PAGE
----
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Apocalypse Now? Dead birds & fish, gators & black panthers.

By Dr. Greg Little

Swarms of blackbirds fall to their death in Arkansas on New Years’ Eve, then more fall from the sky in Kentucky, Louisiana, and Sweden. Just reported are hundreds more dead birds near Nashville, Tennessee. Over 100,000 dead fish, all the same species, coming ashore in Arkansas. What’s happening? And is it a coincidence that it all happened not long after a total lunar eclipse?

According to wildlife officials the flocks of dead birds and floating dead fish aren’t that unusual. Okay, maybe it’s that the media has reported things that typically don’t make the news. Who knows? But two more weird things seem to have missed the mainstream.

Alligators Moving North

Whenever there are reports that support or contradict the global warming scenario it’s sure to make the news. You can make of the following whatever you wish, but the truth is that the region where the following report comes from freezes in the winter—usually for weeks at a time.

After Hurricane Katrina (in 2005) scattered reports of alligator sightings came from the Mississippi River area of southwest Memphis. The local newspaper, The Commercial Appeal and local TV news reports, ran a small piece on the sightings. Many took the reports as proof that global warming was happening. About a year after the reports I started looking for the gators to film them and document their migration—to no avail. A consult with the U.S. Army Corp of Engineers (who maintain the levees and channels on the river) revealed that two gators had apparently moved north due to the hurricane, but, they assured me, they could not possibly survive the winter this far north. In late October 2010 The Commercial Appeal ran another article on gators and cited research from Tennessee Conservation Officers who had followed up on more recent reports of gators in the Memphis area. According to the report, gators are now present in the Mississippi River around Memphis, in the many tributaries of streams and rivers leading to the Mississippi, and in all of the counties surrounding Memphis. The report stated that wildlife officials believed that gators were now present in streams in all of West Tennessee. Kentucky, North Arkansas, and Missouri—you’re next. According to various sources, gators can survive freezing water for a limited period of time, but West Tennessee typically has a few months of freezing temperatures and the gator reports are only recent. If it's not global warming then the gators seem to be adapting to the cold.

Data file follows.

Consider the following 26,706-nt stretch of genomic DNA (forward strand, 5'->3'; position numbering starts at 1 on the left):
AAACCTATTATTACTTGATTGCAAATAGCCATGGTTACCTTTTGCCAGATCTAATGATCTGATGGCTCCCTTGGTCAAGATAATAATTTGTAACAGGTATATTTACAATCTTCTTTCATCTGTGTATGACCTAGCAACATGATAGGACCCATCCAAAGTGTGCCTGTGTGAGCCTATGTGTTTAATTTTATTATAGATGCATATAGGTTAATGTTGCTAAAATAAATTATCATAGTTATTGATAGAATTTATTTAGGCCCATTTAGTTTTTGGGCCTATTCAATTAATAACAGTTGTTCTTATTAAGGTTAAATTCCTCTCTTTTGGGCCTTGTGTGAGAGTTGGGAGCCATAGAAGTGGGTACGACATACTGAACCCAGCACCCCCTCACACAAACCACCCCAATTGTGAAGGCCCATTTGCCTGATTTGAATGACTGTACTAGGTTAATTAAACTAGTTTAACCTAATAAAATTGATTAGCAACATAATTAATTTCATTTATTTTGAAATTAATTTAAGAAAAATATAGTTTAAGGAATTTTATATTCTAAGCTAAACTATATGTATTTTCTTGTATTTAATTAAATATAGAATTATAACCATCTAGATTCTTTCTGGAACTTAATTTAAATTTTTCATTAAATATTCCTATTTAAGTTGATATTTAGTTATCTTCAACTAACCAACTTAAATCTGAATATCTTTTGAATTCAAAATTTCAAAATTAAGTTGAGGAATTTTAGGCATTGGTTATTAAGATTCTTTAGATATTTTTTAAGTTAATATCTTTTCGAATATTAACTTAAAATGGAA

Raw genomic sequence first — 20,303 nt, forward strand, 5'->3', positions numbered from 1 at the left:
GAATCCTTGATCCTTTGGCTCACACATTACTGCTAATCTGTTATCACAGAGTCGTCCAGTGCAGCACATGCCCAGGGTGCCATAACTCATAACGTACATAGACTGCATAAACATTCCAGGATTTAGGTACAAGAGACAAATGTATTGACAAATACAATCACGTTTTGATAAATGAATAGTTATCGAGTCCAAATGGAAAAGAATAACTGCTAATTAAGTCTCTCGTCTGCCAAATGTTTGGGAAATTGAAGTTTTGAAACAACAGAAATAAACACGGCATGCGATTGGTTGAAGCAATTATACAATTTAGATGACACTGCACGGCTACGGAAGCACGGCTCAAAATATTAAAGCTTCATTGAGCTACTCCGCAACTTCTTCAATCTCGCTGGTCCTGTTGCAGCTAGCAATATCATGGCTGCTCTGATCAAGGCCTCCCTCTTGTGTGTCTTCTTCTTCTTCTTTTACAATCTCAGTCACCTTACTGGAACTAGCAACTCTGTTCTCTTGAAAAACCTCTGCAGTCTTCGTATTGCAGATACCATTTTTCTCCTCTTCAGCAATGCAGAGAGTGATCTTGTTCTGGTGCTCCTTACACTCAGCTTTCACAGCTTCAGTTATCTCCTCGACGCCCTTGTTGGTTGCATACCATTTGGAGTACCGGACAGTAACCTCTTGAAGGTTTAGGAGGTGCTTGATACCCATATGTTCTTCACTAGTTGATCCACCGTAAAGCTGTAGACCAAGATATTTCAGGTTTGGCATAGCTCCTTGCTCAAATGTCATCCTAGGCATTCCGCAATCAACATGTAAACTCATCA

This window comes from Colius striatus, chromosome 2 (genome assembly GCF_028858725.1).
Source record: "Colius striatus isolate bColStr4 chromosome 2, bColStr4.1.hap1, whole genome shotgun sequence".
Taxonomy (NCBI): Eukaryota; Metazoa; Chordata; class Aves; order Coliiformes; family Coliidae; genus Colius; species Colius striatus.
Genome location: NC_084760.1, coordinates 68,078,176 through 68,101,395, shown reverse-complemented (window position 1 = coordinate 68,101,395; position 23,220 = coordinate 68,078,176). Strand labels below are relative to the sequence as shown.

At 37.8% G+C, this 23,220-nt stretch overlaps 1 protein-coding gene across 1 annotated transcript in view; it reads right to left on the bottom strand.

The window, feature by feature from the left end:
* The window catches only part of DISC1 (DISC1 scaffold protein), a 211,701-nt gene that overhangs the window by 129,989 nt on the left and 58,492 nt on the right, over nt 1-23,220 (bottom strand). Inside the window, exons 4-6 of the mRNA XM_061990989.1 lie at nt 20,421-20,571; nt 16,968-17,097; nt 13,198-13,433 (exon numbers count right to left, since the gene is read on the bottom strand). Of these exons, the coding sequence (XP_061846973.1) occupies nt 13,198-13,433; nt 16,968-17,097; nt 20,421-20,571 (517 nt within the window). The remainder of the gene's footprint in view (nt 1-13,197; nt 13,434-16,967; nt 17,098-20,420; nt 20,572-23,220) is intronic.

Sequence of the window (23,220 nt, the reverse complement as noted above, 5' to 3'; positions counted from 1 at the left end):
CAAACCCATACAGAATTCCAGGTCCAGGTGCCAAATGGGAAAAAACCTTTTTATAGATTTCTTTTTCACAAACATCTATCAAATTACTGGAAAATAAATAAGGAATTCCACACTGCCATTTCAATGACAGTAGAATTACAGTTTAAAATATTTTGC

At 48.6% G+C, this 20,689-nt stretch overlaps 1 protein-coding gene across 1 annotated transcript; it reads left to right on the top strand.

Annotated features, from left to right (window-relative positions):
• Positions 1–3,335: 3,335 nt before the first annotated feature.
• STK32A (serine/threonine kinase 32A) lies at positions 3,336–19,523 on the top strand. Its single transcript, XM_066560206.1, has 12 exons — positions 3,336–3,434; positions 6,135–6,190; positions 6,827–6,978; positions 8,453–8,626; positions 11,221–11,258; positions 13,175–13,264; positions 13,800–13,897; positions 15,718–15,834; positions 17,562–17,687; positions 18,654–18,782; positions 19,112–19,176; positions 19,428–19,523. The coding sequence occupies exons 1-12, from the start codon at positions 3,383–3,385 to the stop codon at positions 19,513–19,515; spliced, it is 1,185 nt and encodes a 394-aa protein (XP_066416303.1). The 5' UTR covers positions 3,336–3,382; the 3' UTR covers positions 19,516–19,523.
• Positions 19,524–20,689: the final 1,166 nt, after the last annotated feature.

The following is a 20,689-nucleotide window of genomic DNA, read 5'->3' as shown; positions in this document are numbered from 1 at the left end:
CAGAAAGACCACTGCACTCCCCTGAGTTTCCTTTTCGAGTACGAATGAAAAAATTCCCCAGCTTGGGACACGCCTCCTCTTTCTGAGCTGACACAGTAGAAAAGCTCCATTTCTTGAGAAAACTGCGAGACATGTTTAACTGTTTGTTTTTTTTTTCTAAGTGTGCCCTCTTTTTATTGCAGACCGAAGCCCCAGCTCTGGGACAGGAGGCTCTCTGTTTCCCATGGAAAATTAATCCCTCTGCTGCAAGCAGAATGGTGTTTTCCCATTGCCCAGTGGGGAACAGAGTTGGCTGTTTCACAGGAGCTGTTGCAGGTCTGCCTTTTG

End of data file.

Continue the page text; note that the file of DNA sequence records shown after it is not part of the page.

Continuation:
Black Panthers in Tennessee

Supposedly there is no such animal as a “Black Panther.” The term is generically used to describe large black cats, but cryptozoologists have thought for years that such creatures exist. Typically when a black panther is spotted in tropical areas it is allegedly a leopard or jaguar. It’s also possible that cougar sighting could account for such reports. But black panther reports are actually common in the UK and many places in the USA. In Memphis and West Tennessee there are many bobcats and dead bobcats are sometimes seen on the streets of Memphis after an ill-fated dash across busy streets. A bobcat is quite a bit bigger than a domestic cat, but is very distinguishable. I have seen bobcats in Memphis on several occasions. But large black panthers are another thing entirely.

On December 19, 2010 The Commercial Appeal reported on several black panther sightings in the area. West Tennessee Conservation Officers doubted the reports by stating that “it would be hard for them to stay hidden for very long.”

But hidden they aren’t. Union University maintains a website that documents “cougar” sightings in West Tennessee. Of 97 reports of “cougars,” 16 were black and many were described as black panthers. Some were spotted like leopards and a few were described as jaguars. According to "authorities" black panthers, jaguars, and leopards don't exist in the region. Not surprisingly there are numerous other websites devoted to black panther sightings in surrounding states. People are seeing and reporting a lot of big black cats. Maybe they are cougars, but maybe not.

If you are interested in Cryptzoology, you might want to take a look at this book.